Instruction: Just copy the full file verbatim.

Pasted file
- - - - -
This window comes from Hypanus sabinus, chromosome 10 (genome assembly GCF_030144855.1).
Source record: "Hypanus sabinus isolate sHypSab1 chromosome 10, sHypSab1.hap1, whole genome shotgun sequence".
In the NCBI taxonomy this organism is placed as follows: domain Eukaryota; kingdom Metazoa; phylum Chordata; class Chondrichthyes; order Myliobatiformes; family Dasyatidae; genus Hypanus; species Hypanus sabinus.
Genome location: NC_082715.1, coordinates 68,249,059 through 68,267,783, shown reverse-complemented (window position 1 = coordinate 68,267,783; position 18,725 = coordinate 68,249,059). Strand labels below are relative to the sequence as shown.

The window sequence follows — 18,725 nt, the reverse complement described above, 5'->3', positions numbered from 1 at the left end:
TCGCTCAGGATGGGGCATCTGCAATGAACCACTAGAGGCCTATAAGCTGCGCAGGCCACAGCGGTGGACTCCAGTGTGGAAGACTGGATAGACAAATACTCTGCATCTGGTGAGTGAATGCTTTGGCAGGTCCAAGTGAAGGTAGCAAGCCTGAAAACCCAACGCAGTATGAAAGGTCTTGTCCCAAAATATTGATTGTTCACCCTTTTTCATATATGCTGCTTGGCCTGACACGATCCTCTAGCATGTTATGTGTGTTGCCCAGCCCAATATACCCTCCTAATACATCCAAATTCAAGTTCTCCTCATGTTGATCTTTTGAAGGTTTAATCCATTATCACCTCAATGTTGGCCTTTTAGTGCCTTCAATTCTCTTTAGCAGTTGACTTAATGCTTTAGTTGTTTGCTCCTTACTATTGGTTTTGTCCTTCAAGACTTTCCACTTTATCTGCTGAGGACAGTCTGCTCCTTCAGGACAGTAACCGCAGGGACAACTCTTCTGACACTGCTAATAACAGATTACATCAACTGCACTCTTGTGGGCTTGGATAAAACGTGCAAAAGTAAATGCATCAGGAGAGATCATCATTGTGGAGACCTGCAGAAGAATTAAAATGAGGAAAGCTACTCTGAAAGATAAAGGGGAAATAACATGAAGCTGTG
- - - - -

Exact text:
This window comes from Hypanus sabinus, chromosome 10 (genome assembly GCF_030144855.1).
Source record: "Hypanus sabinus isolate sHypSab1 chromosome 10, sHypSab1.hap1, whole genome shotgun sequence".
In the NCBI taxonomy this organism is placed as follows: domain Eukaryota; kingdom Metazoa; phylum Chordata; class Chondrichthyes; order Myliobatiformes; family Dasyatidae; genus Hypanus; species Hypanus sabinus.
Genome location: NC_082715.1, coordinates 68,249,059 through 68,267,783, shown reverse-complemented (window position 1 = coordinate 68,267,783; position 18,725 = coordinate 68,249,059). Strand labels below are relative to the sequence as shown.

The window sequence follows — 18,725 nt, the reverse complement described above, 5'->3', positions numbered from 1 at the left end:
TCGCTCAGGATGGGGCATCTGCAATGAACCACTAGAGGCCTATAAGCTGCGCAGGCCACAGCGGTGGACTCCAGTGTGGAAGACTGGATAGACAAATACTCTGCATCTGGTGAGTGAATGCTTTGGCAGGTCCAAGTGAAGGTAGCAAGCCTGAAAACCCAACGCAGTATGAAAGGTCTTGTCCCAAAATATTGATTGTTCACCCTTTTTCATATATGCTGCTTGGCCTGACACGATCCTCTAGCATGTTATGTGTGTTGCCCAGCCCAATATACCCTCCTAATACATCCAAATTCAAGTTCTCCTCATGTTGATCTTTTGAAGGTTTAATCCATTATCACCTCAATGTTGGCCTTTTAGTGCCTTCAATTCTCTTTAGCAGTTGACTTAATGCTTTAGTTGTTTGCTCCTTACTATTGGTTTTGTCCTTCAAGACTTTCCACTTTATCTGCTGAGGACAGTCTGCTCCTTCAGGACAGTAACCGCAGGGACAACTCTTCTGACACTGCTAATAACAGATTACATCAACTGCACTCTTGTGGGCTTGGATAAAACGTGCAAAAGTAAATGCATCAGGAGAGATCATCATTGTGGAGACCTGCAGAAGAATTAAAATGAGGAAAGCTACTCTGAAAGATAAAGGGGAAATAACATGAAGCTGTG